Wooing Words — a Poetic Reflection

It didn’t come to me like a dove or a bow-kissed sky.

It came to me like a chain,

And a ball, 

And a chunk of long, hard time. 

At Christmas, it was laughter, 

Sprung out of silence 

Like birdsong in a winter field. 

But Mondays…

It was the quotidian traffic of words and syllables and letters that desperately needed an officer 

To shout, and blow his whistle, and 

Move them along.

I’m learning to shout like the officer.

I see his uniform, and the shiny buttons on his coat,

The orderly way the words obey his commands.

I want to be like that, but 

Characters are capricious creatures, and philosophies even more fickle.

Still, I’m finding there’s a knack of it.

There’s a time for harsh words and whistles that shriek above the street, 

But there’s a friendship, too. 

It’s a hospitality, 

Like old Mrs. Reyburne, who takes me in and fills my hands with tea and biscuits.

I’ve got to offer tea to even the least of these letters.

I’ve got to fill them up with sweets and let them overflow and spill out into meaning,

Word Puddles 

of reflected shapes and refracted light

That coalesce

To form the rainbow that wasn’t there before,

And brings the olive branch at last into view.

It didn’t come to me like a dove or a bow-kissed sky,

Until I asked it to come in and stay a while.

Thankful for Imperfect Art

Art is an earthly representation of the creative power of God, dim and weak in comparison, but undoubtedly so.  We are made in his image, and being made in his image we display, like him, the ability to create and to breath life into our creations.  As an artist, I often find that my creations die too early, or, at least, do not reach full maturity because I forsake them, citing their imperfections as my excuse.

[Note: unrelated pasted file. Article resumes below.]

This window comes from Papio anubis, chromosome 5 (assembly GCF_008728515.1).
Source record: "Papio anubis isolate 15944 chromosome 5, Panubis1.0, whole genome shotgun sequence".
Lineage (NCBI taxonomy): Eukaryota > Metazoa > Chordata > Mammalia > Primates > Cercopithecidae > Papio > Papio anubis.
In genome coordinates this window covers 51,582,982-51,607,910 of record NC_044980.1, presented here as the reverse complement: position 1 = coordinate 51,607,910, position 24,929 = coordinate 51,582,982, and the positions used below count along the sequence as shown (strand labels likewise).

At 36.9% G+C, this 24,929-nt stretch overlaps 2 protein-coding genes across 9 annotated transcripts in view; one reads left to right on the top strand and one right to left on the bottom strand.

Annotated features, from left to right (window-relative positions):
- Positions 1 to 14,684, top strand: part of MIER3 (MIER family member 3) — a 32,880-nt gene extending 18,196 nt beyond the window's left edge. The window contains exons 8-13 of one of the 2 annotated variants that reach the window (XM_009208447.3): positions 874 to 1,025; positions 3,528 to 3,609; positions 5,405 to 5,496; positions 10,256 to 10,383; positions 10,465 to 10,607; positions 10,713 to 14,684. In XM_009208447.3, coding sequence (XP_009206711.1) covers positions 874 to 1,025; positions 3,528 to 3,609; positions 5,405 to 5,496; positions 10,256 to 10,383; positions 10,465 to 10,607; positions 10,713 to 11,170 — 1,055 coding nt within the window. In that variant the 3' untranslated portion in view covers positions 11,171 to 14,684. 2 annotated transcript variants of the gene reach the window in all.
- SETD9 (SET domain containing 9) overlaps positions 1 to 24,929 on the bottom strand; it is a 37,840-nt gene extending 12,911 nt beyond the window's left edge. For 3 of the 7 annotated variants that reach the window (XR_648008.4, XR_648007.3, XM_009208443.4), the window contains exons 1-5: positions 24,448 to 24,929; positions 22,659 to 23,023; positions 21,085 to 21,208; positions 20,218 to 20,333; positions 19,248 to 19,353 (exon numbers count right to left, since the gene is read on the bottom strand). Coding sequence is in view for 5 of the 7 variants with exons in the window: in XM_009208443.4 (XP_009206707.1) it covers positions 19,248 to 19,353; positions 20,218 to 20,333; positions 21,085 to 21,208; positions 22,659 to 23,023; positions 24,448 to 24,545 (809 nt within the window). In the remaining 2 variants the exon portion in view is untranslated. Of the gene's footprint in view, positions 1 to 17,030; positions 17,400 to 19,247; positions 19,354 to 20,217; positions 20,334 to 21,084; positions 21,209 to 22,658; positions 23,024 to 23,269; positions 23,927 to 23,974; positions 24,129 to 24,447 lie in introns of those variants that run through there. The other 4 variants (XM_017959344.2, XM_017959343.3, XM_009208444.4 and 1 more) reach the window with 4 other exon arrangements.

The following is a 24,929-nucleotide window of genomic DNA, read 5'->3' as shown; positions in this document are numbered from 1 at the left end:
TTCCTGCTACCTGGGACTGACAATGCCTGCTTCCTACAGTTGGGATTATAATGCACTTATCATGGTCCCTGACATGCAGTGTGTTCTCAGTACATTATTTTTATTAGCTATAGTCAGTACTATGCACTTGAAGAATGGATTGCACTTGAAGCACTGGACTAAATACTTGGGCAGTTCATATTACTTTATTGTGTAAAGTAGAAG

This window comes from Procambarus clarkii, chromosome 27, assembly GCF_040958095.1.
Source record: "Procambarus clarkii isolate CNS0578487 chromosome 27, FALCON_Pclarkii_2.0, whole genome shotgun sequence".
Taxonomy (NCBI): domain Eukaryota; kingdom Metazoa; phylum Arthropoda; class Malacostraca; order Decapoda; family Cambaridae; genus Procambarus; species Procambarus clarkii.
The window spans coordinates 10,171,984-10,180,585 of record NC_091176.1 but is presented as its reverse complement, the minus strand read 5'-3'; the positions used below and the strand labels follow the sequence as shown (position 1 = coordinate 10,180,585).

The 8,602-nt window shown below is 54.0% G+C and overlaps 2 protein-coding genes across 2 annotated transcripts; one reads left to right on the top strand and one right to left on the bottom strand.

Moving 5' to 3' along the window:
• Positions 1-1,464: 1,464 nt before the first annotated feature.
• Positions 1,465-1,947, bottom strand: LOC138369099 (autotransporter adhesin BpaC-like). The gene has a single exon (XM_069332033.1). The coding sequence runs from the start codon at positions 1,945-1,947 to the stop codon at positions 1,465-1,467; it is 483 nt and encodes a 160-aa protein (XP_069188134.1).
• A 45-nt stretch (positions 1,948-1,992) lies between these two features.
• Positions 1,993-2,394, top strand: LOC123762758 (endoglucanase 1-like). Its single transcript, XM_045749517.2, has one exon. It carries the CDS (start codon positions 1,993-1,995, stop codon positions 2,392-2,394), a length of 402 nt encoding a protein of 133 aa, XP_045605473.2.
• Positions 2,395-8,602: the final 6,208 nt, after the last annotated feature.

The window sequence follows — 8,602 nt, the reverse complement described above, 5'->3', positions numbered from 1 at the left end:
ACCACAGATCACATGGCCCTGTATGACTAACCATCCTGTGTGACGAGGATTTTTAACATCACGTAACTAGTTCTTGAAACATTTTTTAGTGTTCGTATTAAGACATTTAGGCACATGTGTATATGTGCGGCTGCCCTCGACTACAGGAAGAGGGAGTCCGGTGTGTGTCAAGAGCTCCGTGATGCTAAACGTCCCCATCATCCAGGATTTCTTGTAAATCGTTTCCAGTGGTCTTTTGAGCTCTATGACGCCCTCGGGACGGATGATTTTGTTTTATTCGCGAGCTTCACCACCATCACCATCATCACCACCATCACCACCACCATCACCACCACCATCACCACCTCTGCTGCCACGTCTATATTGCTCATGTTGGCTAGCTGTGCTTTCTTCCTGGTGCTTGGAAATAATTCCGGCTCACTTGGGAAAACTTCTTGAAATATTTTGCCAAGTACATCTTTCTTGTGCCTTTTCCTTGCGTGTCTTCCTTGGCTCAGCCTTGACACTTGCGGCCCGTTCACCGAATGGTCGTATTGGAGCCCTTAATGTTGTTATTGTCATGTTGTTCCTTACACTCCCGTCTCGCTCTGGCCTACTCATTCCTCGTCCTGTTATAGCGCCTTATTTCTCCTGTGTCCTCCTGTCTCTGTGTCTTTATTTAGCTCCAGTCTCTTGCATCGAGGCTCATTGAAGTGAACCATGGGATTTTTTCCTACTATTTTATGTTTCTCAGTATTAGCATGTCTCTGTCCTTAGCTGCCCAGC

And then it struck me.  What if God had done that with his imperfect art?

All things were good when he made them—perfectly good—but they did not stay that way.  God gave his creatures a will, a will which could choose to follow him or turn from him.  In turning from him, we turned from perfection, and thus into imperfection.

Still, God did not do as I would have done.  He did not forsake his art.  Rather, he pursued it, even became a part of it when he saw fit to take the form of a babe, born amongst peasants, suffer the lowly, hungry life of a working man, and was denied and crucified by the very imperfect creations he had come to pursue and perfect.

How many songs have I left unsung?  How many stories and poems and articles have I left undeveloped and unfinished due to my petty frustration over their iniquities?  Undoubtedly hundreds, but I am thankful that God shows me a different way.  Even now I am tempted to leave this bit of writing undone.  I am tempted to quit the document and never look back at it, too unsatisfied with this sentence, or that word, or the whole concept in general… but I, too, am an imperfect creation, and my creator did not abandon me to non-existence due to my defects.  As an artist, I have a responsibility to my art to develop it, to give it at least a chance at life, even considering its deficiencies.

Thus, as an expression of my thanks in this regard, I hope to be a more responsible creator in the coming year.  In my quest to become more like Jesus, I hope that I will pursue my art, like he did, and gift it existence even when I feel it doesn’t deserve it. Here begins my fight against perfectionism, which has long been the, often victorious, enemy of my work.  It will be a long-fought battle, of that I am certain, but if it was worth it to God, it is worth it to me.